Global Fastener News

2003 FIN – NEFDA Panelists Emphasize Need for Supply Chain to Work Together

April 24
00:00 2013

September 10, 2003 FIN – The manufacturer / distributor / customer relationship “can’t be good without communication,” panelist Bill Unferth of Lindstrom Fastener Group told the New England Fastener Distributors Association. “You can’t take costs out if you don’t have the three circles intertwined.”

Panelists spoke on “What Makes a Great Supplier/Distributor Relationship?”
“We can be a better supplier for you, but not in an adversarial position,” Unferth explained.
The cooperation needs to extend back to product design, because the customer will pay more for specials or more expensive fasteners than necessary.
One of the first ways to reduce cost is to lessen the need for “Just in Case” inventory, Unferth observed.

• Kevin Queenin of Specialty Bolt & Screw suggested that distributors too often “do not do as well challenging manufacturers as our customers challenge us.”
Distributors and manufacturers need to work together. “How do we succeed together? That OEM is both of our customers,” Queenin pointed out. “Our customers are saying, ‘Be creative,’ with such programs as VMI and electronic catalogs,” Queenin finds.

• Rick Ferenchick of Arnold Industries said a problem is determining what products a distributor can responsibly handle. Some distributors become a “Swiss army knife” with everything from safety gloves to fasteners. Can they handle more product lines?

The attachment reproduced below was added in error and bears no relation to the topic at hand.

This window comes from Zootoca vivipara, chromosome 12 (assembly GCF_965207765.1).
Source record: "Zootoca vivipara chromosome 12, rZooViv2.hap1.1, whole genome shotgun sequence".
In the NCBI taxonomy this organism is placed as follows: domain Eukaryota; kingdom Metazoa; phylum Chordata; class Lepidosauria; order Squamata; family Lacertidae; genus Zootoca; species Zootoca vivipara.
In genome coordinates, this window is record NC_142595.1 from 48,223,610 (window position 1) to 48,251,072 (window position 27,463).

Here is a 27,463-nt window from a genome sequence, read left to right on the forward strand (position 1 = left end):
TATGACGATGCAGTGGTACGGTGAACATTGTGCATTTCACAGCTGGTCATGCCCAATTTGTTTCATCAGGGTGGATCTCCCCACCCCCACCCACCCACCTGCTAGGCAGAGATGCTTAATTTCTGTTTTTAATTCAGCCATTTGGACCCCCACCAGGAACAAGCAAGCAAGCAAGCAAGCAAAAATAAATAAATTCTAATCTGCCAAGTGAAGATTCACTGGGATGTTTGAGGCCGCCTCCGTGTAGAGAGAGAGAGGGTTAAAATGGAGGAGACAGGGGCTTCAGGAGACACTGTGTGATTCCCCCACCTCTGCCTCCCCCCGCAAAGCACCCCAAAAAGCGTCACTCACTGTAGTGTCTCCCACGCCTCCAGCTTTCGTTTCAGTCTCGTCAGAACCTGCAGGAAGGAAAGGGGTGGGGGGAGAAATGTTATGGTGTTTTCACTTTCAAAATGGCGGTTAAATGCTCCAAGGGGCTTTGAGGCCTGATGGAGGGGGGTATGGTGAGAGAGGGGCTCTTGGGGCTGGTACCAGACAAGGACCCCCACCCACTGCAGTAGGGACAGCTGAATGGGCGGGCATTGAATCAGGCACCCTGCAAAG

Ferenchick predicted customers and distributors are going to “gravitate to those developing partnerships.”

• Mark Klosek of Bell/Zelenda/Vertex Fasteners said suppliers need “honesty from distributors to tell us if there is a problem.” That communication is especially important, because the problem “may not be with just that one customer.”

• David Daddona of Production Fasteners emphasized the need to develop relationships in advance of problems.
Daddona reflected on the distributors’ need for accurate and timely quotes. “It is not easy to go back to the customer,” he pointed out. Dependability is a key. “There are certain suppliers you know are going to ship it,” Daddona observed. “You know there are vendors you hate to call.”

• Joe Soja of Durham Mfg. Company noted, “We are all in business to make a profit. It has to be fair to all sides.” “As a manufacturer we want to make it easy to do business with us. At the end of the day, we want to meet customer needs.”

• Panel moderator Carol McGuire, editor of American Fastener Journal, pointed out that “at the end of day” what is important is the level of customer satisfaction.
McGuire said important business relationship questions are “How easy is it to communicate with you?” and “Are you difficult to get to?” ”

Internet Problems?